The decking is removed each fall due to the potential damage caused by ice buildup at the falls and re-installed each spring by park officials for sightseers to enjoy the experience. The decking is not secured to the rocks below by bolts or other construction materials; the wood beam supports are simply wedged into the rock crevices.

After the Cave of the Winds we took a walk around Goat Island to see all of the falls from the top down and feel and hear their power. 

Then we headed to the tower for the Maid of the Mist boat ride.  Here we got another view of all the falls. 
This is Rainbow bridge.  Canada on the left and the USA on the right side. 

Looking down on the platform for the boat ride.  Let's go this has got to be fun. 

On this trip we got pretty blue waterfall gear. 
We are on the boat looking at the tower we were on and went down the elevator to get on the boat ride.  We are in the boat for this pic.

Horseshoe Falls.

We tried to get pix while in the middle of the horseshoe, but the mist was just too much for the camera.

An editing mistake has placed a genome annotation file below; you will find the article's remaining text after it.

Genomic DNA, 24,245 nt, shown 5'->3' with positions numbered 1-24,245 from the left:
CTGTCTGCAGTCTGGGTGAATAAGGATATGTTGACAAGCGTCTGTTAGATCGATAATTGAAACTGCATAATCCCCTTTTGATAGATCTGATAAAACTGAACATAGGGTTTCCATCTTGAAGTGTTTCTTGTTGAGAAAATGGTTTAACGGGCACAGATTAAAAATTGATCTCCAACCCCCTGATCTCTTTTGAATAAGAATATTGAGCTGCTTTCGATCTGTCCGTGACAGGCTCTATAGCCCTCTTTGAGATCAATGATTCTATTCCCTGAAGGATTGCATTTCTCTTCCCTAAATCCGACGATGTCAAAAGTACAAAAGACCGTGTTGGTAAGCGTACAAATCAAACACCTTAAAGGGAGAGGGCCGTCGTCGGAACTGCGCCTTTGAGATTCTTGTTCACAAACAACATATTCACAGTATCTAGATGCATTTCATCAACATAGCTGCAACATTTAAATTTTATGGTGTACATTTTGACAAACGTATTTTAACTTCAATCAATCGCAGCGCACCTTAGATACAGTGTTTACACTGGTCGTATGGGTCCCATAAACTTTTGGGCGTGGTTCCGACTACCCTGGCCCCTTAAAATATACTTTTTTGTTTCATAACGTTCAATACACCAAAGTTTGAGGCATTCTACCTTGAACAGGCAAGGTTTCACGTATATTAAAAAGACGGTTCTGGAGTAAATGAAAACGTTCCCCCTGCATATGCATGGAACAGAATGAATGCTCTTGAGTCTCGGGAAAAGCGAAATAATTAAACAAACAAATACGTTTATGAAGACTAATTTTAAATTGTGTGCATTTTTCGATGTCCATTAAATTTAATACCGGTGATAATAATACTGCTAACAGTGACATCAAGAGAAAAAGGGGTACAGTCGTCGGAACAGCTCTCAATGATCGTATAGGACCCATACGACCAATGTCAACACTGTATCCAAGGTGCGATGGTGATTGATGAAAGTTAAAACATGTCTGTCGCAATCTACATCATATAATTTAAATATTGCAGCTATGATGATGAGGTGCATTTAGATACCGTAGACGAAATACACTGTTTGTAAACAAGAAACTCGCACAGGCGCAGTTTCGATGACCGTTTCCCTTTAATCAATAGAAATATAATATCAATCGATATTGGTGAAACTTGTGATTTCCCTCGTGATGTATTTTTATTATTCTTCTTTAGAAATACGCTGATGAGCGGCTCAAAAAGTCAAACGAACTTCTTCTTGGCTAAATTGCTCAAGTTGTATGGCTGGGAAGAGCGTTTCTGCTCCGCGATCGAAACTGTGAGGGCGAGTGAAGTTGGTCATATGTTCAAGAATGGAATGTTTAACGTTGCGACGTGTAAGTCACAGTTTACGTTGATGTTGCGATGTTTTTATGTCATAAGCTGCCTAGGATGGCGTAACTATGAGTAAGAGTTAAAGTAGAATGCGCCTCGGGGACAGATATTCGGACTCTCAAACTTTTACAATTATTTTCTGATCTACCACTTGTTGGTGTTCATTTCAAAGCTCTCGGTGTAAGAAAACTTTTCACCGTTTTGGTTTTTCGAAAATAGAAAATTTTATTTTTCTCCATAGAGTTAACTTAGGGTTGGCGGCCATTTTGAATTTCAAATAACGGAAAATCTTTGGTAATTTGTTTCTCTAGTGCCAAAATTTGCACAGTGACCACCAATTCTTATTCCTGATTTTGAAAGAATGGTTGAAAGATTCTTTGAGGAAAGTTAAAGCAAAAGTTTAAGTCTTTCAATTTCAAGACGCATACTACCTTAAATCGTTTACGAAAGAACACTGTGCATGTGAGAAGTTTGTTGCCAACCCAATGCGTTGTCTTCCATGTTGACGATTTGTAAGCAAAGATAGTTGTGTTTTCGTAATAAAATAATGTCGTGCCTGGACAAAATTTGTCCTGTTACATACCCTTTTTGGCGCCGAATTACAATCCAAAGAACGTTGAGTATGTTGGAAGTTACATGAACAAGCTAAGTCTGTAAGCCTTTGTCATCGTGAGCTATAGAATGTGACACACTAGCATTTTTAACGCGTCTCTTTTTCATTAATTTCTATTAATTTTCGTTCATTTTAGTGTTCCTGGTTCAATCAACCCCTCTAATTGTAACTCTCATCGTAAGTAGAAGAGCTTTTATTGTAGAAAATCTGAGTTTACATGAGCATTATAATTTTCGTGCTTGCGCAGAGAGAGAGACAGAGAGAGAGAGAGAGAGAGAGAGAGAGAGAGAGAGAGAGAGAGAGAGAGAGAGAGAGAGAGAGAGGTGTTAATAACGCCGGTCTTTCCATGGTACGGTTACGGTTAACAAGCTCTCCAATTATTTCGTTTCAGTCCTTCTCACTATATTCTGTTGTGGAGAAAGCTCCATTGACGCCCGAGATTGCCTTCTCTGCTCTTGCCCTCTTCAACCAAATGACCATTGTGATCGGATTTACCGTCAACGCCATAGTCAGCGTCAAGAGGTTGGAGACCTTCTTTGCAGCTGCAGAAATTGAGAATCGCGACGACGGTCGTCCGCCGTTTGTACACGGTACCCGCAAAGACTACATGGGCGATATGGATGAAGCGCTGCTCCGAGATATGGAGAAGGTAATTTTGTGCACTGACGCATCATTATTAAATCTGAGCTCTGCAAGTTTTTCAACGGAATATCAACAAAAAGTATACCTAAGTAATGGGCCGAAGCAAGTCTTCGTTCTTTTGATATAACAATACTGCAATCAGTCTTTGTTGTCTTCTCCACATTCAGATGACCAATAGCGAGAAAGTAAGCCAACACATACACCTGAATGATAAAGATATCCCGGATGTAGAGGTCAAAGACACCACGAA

We got so wet and laughed so much.  It has to be on your bucket list. 

Facts to know:

From largest to smallest, the three waterfalls are the Horseshoe Falls, the American Falls and Bridal Veil Falls.  The Horseshoe Falls lie on the Canadian side and the American Falls on the American side, separated by Goat Island. The smaller Bridal Veil Falls are also located on the American side, separated from the other waterfalls by Luna Island. The international boundary line was originally drawn through Horseshoe Falls in 1819, but the boundary has long been in dispute due to natural erosion and construction.
Located on the Niagara River, which drains Lake Erie into Lake Ontario, the combined falls form the highest flow rate of any waterfall in the world, with a vertical drop of more than 165 feet. Horseshoe Falls is the most powerful waterfall in North America, as measured by vertical height and also by flow rate.

 Niagara Falls were formed when glaciers receded at the end of the last ice age, and water from the newly formed  Great Lakes carved a path through the Niagara Escarpment en route to the Atlantic Ocean. While not exceptionally high, the Niagara Falls are very wide. More than six million cubic feet  of water falls over the crest line every minute in high flow, and almost four million cubic feet  on average.